Average wage rates also don’t reflect the productivity difference between the two countries. U.S. manufacturers have achieved such high productivity that real labour costs are less now than they were in 1995 – and, for all practical purposes, operate in a huge zero-inflation zone. The decline in the value of the U.S. dollar, along with the gradual, grudging rise in the value of the Chinese Yuan, makes U.S. exports more competitive still.http://www.theglobeandmail.com/report-on-business/commentary/neil-reynolds/us-manufacturers-are-leaving-china-behind/article2041599/
The full Boston Consulting Group report estimates that net manufacturing labour costs between the US and China to converge in 2015. That is not far away. Rising Chinese labour costs (15-20% annually) and higher shipping costs have eroded the Chinese cost advantage. Increasing US productivity has lowered US costs. The situation for the US especially their low cost / non unionized States looks optimistic. How the US will be able to tool and more importantly skill up over the next decade will be interesting to watch. I suspect it may be harder than it should as educators and politicians do not now see the opportunity that may be ahead of them.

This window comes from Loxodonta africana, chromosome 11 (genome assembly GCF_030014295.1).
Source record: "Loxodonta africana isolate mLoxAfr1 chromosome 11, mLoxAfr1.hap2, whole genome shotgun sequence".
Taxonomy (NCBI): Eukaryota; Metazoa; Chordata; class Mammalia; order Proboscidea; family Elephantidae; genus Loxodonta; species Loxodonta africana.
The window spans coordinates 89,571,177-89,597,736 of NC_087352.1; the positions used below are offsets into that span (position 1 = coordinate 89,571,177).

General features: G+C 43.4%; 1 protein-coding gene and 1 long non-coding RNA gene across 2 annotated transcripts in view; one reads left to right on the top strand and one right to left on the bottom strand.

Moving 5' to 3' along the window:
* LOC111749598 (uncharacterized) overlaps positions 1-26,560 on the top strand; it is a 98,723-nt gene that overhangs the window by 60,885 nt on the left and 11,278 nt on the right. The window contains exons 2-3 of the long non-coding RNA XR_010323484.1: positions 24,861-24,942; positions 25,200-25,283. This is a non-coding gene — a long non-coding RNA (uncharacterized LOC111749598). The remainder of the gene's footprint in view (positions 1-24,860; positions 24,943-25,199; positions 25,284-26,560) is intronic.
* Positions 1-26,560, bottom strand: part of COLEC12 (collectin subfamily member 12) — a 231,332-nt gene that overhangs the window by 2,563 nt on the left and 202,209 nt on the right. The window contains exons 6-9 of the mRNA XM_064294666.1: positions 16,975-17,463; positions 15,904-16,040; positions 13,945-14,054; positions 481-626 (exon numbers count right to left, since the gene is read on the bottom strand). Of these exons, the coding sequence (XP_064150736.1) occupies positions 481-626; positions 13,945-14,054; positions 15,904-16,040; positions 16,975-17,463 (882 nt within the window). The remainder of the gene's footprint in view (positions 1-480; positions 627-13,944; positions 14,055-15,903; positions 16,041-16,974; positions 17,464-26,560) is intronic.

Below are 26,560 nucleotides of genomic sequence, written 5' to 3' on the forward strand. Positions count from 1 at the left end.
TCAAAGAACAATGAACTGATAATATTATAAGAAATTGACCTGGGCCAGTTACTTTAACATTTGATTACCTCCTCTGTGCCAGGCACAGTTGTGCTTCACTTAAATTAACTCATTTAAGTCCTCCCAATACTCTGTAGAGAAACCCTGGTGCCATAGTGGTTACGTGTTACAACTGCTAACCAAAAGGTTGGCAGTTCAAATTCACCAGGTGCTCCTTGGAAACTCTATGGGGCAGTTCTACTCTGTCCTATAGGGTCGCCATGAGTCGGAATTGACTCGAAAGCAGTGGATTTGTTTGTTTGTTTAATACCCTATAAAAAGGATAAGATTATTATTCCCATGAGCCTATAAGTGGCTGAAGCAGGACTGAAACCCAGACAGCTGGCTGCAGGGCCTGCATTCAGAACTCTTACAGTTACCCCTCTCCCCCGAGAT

Where Canada sits in comparison is probably not favourable, there historically between a 25% productivity gap between the Canada and the US. And where Alberta sits within this equation is probably worse.
Here in Alberta we have very different labour challenges to the US with Oil and Gas having an almost insatiable appetite for labour often at any price this leaves the rest of Alberta industry in a difficult situation. In competing with foreign (including US) companies we have little control of labour cost, the only function we do have control of is productivity.
What can we do about it? Alberta Productivity are working hard at raising awareness. How much change is happening in Alberta is harder to gauge, time will tell.